Popular ’90s rock band Sister Hazel still lights up crowds across the country with their smash hit, “All for You,” but they’ve got a different kind of message on their new EP, “Water.” A song called “You Won’t See Me Again” is getting attention for its honest portrayal of a man facing a battle with addiction. Sister Hazel’s Andrew Copeland co-wrote the song about his brother-in-law, Chuck, who faced his own struggles with alcoholism.
Unfortunately, Chuck passed away from the disease, and the band members hope this song will offer some light to those who are still out there struggling with addiction.
Backstage at the Grand Ole Opry, where the band recently made its debut, Andrew told Rare Country, “It’s just an extremely powerful song. It’s seems like the appropriate time to confront this issue. We’ve all been affected by addiction in one way or another.”
He continued, “We hope that it will draw attention and give people that might be battling this some hope. At the end of the day, maybe they’ll see that there’s a way out of this and to not have so much guilt involved in it, but know there are other people struggling with this.”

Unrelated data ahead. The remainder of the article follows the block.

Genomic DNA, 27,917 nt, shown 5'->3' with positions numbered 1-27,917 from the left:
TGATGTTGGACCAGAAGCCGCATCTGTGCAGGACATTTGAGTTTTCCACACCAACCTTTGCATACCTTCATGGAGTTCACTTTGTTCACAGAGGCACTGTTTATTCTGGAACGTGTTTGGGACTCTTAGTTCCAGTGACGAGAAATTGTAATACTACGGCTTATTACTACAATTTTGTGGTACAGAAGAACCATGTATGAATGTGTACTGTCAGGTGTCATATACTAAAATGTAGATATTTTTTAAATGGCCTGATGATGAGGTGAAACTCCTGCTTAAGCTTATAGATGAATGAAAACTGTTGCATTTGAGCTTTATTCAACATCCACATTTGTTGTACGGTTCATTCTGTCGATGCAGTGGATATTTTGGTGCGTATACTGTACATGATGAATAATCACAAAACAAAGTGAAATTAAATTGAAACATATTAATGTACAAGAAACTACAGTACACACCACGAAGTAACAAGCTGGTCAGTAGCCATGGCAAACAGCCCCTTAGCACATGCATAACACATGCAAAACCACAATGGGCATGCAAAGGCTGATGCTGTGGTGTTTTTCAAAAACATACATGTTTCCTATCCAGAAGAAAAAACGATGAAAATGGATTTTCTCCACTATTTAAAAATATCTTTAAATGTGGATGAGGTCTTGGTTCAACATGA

Sister Hazel lead singer Ken Block was able to perform the song with conviction as he’s been in recovery himself for many years now. His bandmates and family members staged an intervention to get Ken into treatment, and he’s seen firsthand that recovery is possible. He also hopes “You Won’t See Me Again” will lead people to get help, and also help families and friends talk honestly about addiction.
“This is everybody’s story,” Ken told Rare Country. “There’s no shame about this. This is just like somebody in your family getting cancer or something else. At the end of this powerful story, there is definitely some redemption there. We really hope that it resonates with people.”
Hailing from Gainesville, Florida, the guys grew up knowing all about the Grand Ole Opry, but they never dreamed they’d be playing there themselves one day.
Ken said, “This is not an invitation that was on our radar other than it was hallowed ground. It’s, like, such hallowed ground, it would be like somebody calling and saying you were going to get a Nobel Peace Prize or something. We were like, ‘Are you kidding? We’ve been invited to play the Opry?’”
In the two decades since they first hit the mainstream, Sister Hazel’s brand of folk-influenced rock now has more in common with the songs on country radio than what you might hear on today’s pop stations.
Sister Hazel bass player Jeff Beres told Rare Country, “We’ve always been storytellers, too, in our writing. That thread has always allowed us to be on the fringe of this [country] world. And now, to be accepted enough to come play here is really cool.”
Sister Hazel’s new EP, “Water,” is now available everywhere.